Hey, Alexa, what are the most innovative new gadgets of 2017? Amazon’s AI assistant was everywhere at this year’s CES, from phones and cars to robots and refrigerators. But that wasn’t the only big theme at the world’s biggest tech trade show.
The Consumer Electronics Show has rocked Las Vegas once again – the 50th anniversary of the annual convention, in fact – where roughly 200,000 attendees converge to get their hands on tomorrow’s tech today.
During a walk around of the CES show floor we saw a rubber ducky like no other. This is the smarter, beyond 2000 version. It still looks and feels like a rubber duck of the 90s but it is slightly improved.
Every year, tech companies unleash their latest and greatest gadgets at the Consumer Electronics Show in Las Vegas. Some of it is impressive, some of it is stupid, and most of it is not very cuddly. But with the rise of A.I. assistants and social robots, a few new products stood out as things we might want to hug.
Companies are touting the latest and greatest tech innovation at the Consumer Electronics Show in Las Vegas. Among the innovations are smart cars that learn about their drivers, bots for children and fish-hunting drones.
If this year’s CES continues to predict future tech trends, then we can soon expect to have emotional relationships with our cars, virtual reality devices so realistic you need a sick bag, and products so pricey most people won’t be able to afford them.
The tech industry’s annual Consumer Electronics Show, in Las Vegas, is known for showing off a ton of crazy gadgets, both useful and fanciful. It’s easy to dismiss some innovations out of hand, but even the wackiest products hint at what consumers should expect to see in the future, by offering a read of what trends companies are focusing on.
The Danish-based toy maker on Wednesday debuted a new toy called Lego Boost, a hybrid building and coding set that the company says combines the play experience of a traditional Lego set with an app-based coding play experience. Lego Boost, developed for children aged 7 or older, will hit retail shelves in the second half of the year and will be priced at $159.99. Lego debuted the set at the Consumer Electronics Show (CES) in Las Vegas.
Social robots are making their entrance at the Consumer Electronics Show this year. AvatarMind today unveiled its iPal Companion Robot, which is designed as an educational and entertaining friend for children and elderly people.
CES Unveiled kicks off CES 2017, and the Living in Digital Times booth there will feature digital health devices as well as a companion robot. The PowerWatch from Matrix features an innovation in wearable technology:
A few weeks ago at CES, I had the pleasure of attending the Lenovo CES VIP Blogger Cocktail Party hosted by Living in Digital Times. Lenovo introduced a few of the products they announced at CES. I loved getting my hands on the products. Nothing like touching the product and hearing about it someone at Lenovo.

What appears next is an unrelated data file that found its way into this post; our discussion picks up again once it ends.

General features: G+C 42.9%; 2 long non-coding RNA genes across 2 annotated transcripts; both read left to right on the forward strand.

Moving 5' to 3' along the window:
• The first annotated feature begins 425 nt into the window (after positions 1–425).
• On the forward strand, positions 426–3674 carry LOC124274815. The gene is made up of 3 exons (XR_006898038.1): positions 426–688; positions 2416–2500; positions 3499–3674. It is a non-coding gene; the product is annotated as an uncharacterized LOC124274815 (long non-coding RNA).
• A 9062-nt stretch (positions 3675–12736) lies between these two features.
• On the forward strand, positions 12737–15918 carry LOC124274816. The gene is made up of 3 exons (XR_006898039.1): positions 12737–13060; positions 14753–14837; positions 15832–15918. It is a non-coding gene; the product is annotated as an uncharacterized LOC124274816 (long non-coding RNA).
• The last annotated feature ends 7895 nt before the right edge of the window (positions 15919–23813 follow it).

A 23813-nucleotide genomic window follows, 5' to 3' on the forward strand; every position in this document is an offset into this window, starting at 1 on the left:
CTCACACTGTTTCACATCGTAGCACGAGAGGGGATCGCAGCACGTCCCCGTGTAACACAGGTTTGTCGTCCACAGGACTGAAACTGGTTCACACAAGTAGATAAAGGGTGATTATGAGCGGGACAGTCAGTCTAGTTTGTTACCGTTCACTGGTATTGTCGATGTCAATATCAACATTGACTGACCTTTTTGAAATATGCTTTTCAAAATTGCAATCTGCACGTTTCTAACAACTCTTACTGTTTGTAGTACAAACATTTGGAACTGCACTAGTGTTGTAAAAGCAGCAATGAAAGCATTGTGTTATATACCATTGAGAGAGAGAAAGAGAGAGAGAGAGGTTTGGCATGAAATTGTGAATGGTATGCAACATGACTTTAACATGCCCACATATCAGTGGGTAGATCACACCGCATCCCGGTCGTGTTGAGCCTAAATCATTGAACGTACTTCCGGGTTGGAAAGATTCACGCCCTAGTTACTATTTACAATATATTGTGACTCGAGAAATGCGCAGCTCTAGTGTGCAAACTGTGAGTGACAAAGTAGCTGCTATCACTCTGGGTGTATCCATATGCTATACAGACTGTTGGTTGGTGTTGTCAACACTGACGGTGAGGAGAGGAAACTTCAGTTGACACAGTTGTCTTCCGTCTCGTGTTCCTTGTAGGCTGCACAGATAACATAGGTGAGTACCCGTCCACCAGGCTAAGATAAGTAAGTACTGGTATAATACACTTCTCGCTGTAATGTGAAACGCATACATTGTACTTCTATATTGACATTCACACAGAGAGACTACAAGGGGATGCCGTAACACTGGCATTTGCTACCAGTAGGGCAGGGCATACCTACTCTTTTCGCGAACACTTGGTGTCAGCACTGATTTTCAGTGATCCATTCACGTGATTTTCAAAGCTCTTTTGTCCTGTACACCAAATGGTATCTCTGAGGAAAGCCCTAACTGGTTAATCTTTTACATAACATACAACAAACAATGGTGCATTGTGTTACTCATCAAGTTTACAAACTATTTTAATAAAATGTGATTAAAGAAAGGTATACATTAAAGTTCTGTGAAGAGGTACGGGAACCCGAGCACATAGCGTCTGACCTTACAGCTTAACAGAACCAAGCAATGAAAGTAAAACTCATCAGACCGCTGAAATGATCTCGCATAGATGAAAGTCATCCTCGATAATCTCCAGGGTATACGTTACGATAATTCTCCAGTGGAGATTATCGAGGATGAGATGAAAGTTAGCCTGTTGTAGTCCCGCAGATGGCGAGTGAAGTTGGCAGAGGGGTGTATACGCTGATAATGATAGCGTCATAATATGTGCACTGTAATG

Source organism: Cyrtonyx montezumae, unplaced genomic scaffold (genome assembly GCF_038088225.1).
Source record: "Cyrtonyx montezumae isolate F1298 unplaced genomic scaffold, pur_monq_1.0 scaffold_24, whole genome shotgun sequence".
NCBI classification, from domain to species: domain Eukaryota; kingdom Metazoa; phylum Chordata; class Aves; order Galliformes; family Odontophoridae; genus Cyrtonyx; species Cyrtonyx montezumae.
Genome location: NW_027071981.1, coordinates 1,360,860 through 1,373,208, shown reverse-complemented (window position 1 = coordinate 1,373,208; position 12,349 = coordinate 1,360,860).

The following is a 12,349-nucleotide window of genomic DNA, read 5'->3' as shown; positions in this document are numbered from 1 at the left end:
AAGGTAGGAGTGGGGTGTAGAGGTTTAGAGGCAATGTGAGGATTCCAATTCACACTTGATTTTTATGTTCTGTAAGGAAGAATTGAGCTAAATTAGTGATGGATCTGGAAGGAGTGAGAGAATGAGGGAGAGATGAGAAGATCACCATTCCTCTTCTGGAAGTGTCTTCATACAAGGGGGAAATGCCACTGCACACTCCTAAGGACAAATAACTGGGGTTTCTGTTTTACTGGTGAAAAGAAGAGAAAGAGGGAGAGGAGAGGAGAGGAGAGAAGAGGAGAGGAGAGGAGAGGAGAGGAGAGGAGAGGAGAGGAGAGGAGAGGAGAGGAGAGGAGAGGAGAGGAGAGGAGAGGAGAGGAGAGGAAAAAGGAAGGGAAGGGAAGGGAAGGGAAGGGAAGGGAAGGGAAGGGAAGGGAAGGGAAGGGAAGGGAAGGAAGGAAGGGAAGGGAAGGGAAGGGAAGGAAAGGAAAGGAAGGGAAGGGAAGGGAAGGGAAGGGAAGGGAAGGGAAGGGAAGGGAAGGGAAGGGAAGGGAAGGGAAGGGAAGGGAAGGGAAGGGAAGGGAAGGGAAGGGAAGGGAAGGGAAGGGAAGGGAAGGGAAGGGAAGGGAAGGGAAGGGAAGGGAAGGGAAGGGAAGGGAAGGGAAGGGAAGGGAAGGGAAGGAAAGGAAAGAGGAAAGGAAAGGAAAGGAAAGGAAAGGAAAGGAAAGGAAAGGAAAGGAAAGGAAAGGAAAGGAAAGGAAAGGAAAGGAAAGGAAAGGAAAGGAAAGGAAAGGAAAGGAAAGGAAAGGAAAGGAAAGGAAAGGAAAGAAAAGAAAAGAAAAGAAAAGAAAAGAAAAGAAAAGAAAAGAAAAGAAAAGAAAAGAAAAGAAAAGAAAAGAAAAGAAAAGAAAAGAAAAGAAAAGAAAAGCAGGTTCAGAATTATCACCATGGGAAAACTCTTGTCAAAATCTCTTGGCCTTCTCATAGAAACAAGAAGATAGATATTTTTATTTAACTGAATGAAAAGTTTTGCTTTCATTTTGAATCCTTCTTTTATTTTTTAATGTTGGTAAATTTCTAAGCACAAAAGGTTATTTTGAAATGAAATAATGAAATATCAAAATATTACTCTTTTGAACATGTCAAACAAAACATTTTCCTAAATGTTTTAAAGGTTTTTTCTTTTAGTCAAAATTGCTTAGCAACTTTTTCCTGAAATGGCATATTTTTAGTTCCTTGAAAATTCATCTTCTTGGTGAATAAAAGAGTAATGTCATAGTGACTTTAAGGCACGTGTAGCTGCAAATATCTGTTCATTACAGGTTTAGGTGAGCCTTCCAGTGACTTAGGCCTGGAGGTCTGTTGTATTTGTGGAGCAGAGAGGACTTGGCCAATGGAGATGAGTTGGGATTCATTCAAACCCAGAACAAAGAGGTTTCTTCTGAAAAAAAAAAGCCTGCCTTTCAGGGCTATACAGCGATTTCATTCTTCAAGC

Amazon Echo was the elephant in the room this year at the Consumer Electronic Show (CES). Amazon itself had no booth and no presence at the show. However, the Echo, Amazon’s cloud-connected, voice-activated artificial intelligence device was everywhere. Alexa is the voice of the Amazon Echo. The Echo was available in very limited quantities by invitation only early in 2015. It became widely available on June 23, 2015.
It’s inevitable that unsightly fitness bands will keep on shrinking as the technology gets smaller: presenting the Motiv ring, released at CES this year. A titanium ring with a 3-axis accelerometer and heart rate sensor, it measures steps, activity types, heart rate and sleep duration, and like all trackers, works with a mobile phone app. With a battery life of three to five days, you take it off only occasionally. You can pre-order one for US$199.
I was at the Consumer Electronics Show in Las Vegas earlier this month with my Parenting Bytes co-host Andrea Smith, and we saw some great new products for kids and families. Some of the ones we loved are covered in the interviews that are already posted here on Tom’s Guide, like LEGO Boost, Circuit Cubes, and JetJat drones. Here are some other favorites.
Taking care of human children is exhausting. You’re responsible for their health, safety, well-being, and happiness. And that’s why you rarely have any time to yourself—because your kids need you. All the time. For all the things.
It’s one of the biggest arms races of the 21st century—literally. Once the preserve of hardcore fitness junkies, the activity tracker industry has exploded into the mainstream and is now set to surpass $5 billion by 2019, according to market research firm Parks Associates.